9/11 etched itself into our history, making an everlasting mark on the minds of Americans 22 years ago.

It was a day that caught many people by surprise, horror and created a sense of fear unlike any other.

Across Las Vegas, different organizations have given respect and honor to this day.

Fire Station 5 in Las Vegas held its yearly ceremony that honors the 9/11 victims. According to the Nevada Independent, the station toiled its bells 15 times as a tribute. This has been ” a tradition it has carried out since 2004, when the station was dedicated and received a piece of steel from the World Trade Center that is still displayed in front of the building,” The Nevada Independent reports.

The STRAT also hosted an amazing event where first responders could climb the entirety of The Strat’s staircase. According to KTNV, 340 firefighters, police, EMT and military personnel were a part of this event and some climbed the full staircase in their entire gear.

“Each participant also wore a lanyard displaying a photo of one of the firefighters killed that day,” KTNV reports.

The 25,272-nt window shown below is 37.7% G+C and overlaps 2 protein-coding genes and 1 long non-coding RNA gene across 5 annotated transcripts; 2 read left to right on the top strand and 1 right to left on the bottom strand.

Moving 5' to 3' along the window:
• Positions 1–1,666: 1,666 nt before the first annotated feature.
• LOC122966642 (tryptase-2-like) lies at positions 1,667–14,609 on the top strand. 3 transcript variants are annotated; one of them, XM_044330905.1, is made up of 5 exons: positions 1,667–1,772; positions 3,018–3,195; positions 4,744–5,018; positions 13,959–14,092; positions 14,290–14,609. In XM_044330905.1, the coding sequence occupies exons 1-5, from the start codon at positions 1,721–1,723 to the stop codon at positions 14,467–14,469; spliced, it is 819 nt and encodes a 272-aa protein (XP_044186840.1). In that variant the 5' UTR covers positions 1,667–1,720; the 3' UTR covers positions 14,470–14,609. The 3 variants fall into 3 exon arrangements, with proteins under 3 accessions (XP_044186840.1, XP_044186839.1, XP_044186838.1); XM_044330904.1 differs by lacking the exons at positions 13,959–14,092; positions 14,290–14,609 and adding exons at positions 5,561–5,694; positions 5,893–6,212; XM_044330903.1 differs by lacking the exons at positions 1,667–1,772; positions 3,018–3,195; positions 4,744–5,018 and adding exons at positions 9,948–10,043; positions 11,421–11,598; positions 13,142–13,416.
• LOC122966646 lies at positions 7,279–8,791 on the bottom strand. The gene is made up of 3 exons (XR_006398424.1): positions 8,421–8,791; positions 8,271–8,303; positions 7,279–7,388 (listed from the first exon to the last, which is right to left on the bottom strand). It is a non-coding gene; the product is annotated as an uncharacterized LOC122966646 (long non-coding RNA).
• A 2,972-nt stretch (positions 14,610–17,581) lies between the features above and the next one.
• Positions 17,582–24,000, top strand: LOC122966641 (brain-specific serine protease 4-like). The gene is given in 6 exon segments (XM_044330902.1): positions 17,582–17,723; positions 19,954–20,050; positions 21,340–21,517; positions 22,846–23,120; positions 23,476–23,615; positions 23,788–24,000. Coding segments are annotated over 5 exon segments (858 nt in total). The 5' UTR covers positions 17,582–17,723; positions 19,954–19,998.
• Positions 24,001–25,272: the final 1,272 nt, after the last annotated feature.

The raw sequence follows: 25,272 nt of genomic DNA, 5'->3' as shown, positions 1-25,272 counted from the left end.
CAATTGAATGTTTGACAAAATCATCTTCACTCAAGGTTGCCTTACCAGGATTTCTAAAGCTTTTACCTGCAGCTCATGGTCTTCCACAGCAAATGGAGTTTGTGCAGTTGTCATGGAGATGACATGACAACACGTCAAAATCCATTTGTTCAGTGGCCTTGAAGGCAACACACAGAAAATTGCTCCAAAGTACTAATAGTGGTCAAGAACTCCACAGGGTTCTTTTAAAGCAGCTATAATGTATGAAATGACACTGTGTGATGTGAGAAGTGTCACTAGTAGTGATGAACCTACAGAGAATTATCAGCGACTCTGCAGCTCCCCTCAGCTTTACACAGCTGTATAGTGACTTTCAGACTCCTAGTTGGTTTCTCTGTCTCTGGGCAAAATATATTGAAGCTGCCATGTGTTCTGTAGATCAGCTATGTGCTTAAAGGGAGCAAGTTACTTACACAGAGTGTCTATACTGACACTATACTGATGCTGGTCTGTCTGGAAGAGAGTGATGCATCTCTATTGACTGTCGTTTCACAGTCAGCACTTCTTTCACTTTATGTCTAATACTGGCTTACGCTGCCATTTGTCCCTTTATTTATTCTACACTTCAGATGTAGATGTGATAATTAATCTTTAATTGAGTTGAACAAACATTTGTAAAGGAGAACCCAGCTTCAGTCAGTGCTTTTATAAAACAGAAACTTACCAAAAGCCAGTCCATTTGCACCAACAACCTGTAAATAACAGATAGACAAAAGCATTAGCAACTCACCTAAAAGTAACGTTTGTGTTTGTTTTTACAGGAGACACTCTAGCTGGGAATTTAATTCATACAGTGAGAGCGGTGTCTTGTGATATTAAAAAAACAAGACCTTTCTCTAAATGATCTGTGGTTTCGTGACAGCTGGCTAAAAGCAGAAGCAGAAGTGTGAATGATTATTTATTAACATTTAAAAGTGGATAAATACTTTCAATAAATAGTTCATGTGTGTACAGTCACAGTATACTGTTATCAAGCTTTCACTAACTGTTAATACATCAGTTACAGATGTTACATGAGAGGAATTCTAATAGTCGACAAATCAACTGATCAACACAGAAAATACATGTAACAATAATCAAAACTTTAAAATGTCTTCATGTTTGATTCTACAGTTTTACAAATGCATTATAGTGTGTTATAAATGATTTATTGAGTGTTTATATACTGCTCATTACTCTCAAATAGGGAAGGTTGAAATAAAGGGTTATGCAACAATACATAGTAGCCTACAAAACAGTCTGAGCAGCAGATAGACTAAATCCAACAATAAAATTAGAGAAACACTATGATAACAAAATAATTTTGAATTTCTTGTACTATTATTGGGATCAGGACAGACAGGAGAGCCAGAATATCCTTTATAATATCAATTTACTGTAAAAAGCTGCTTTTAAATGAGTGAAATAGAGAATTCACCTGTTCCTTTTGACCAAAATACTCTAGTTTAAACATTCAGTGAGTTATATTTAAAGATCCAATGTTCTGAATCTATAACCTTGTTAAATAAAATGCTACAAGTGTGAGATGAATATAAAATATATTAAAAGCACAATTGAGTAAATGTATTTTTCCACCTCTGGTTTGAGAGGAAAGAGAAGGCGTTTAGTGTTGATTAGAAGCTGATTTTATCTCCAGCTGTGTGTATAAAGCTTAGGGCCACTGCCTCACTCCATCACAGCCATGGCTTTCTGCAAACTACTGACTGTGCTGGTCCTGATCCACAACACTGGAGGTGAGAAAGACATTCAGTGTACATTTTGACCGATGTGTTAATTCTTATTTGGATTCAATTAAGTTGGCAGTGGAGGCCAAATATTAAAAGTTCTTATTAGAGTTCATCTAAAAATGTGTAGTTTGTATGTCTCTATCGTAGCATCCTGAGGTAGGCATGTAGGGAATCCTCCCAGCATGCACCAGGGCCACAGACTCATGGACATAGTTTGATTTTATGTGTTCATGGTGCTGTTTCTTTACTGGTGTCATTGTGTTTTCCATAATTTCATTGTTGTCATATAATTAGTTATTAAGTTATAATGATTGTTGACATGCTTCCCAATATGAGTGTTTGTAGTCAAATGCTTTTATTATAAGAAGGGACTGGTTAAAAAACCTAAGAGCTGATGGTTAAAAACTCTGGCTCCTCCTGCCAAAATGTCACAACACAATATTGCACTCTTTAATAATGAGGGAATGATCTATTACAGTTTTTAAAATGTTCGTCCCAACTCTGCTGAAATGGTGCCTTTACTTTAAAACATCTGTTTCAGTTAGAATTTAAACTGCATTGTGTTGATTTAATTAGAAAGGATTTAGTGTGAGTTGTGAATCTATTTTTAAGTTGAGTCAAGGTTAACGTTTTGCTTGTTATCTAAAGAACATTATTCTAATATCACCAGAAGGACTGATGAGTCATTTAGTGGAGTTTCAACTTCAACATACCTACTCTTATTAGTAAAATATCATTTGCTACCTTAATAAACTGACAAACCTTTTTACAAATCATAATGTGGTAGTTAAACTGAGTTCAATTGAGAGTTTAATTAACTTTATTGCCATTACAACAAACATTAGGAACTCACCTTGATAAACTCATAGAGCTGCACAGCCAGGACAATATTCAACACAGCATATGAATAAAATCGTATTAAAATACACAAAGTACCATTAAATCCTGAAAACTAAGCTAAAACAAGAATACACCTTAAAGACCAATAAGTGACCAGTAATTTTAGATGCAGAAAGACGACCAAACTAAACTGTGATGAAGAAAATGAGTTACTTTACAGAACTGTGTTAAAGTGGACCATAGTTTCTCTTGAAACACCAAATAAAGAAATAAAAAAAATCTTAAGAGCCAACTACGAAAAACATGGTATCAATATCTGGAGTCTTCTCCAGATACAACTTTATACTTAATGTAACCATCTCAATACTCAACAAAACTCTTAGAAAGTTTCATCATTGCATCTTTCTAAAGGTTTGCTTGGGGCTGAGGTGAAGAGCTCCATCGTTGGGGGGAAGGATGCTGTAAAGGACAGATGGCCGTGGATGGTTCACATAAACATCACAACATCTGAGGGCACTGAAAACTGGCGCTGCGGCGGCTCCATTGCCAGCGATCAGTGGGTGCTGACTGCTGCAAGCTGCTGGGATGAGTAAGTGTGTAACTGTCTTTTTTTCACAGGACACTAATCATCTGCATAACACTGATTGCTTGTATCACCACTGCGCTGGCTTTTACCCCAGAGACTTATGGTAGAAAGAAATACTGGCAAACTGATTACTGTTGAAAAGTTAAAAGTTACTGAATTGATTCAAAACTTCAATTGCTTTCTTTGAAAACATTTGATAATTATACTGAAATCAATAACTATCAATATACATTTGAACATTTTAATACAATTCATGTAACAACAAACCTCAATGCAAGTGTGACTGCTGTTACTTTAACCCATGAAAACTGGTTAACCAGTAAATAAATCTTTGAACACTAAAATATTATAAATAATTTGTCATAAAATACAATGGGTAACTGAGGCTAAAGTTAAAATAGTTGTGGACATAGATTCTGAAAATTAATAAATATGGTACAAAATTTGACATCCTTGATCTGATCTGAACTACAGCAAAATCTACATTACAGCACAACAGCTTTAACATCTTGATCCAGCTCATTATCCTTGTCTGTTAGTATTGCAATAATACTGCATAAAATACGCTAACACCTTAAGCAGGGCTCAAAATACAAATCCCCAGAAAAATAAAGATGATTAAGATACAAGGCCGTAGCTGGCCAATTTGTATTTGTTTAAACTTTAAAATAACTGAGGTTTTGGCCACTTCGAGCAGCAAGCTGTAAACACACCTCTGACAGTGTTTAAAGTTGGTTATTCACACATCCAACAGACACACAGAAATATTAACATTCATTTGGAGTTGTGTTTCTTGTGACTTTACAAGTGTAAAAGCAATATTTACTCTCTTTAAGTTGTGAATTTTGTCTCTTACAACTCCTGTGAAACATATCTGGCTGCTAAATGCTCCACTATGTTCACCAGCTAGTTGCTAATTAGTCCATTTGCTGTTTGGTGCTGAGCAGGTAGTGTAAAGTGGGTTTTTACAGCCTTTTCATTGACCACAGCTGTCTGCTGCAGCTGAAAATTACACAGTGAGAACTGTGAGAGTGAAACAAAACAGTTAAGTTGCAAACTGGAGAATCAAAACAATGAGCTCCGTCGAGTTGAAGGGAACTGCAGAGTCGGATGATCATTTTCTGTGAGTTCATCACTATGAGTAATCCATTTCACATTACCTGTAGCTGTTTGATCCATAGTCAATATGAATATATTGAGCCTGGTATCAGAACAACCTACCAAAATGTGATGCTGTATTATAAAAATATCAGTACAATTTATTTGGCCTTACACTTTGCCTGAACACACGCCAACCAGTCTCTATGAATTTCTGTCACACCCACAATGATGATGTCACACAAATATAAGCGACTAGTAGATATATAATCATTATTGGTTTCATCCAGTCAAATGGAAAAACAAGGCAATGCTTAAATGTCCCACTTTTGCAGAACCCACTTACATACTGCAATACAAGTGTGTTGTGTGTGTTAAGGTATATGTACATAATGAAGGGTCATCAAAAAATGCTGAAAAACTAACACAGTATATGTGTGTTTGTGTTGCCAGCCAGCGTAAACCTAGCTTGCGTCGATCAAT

If you would like to honor the victims of 9/11 then check out this guide from the 9/11 Memorial & Museum, which gives you a comprehensive overview on how to get involved, where to donate, how to volunteer, etc.

In Las Vegas, our community was directly affected by the vicious bombings and attacks. There were a few people who had ties to Las Vegas that became victims on this tragic day: Barbara Edwards, Karen Wagner, Darlene “Dee” and Wilson “Bud” Flagg. Barbara Edwards was a passenger on American Airlines Flight 77. She was 58 years old and a teacher at Palo Verde High School. Edwards was the only full-time Las Vegas resident who died in the attacks. However, she was traveling with two friends and part-time Las Vegans Darlene “Dee” and Wilson “Bud” Flagg.

Another victim from 9/11 is Army Lt. Col. Karen Wagner. According to the U.S. Army’s website, she was serving as the medical personnel officer in the Office of the Army Surgeon General and Deputy Chief of Staff for Personnel in the Pentagon during that day. According to her memorial page, Wagner loved the “Food Network” and liked to de-stress by taking long runs. She was a great athlete and played guard for UNLV’s lady rebels.

Let’s take this day to honor this tragedy. Join us as we pay tribute to the resilience and unity that define our nation. Let’s take a moment for reflection and inspiration

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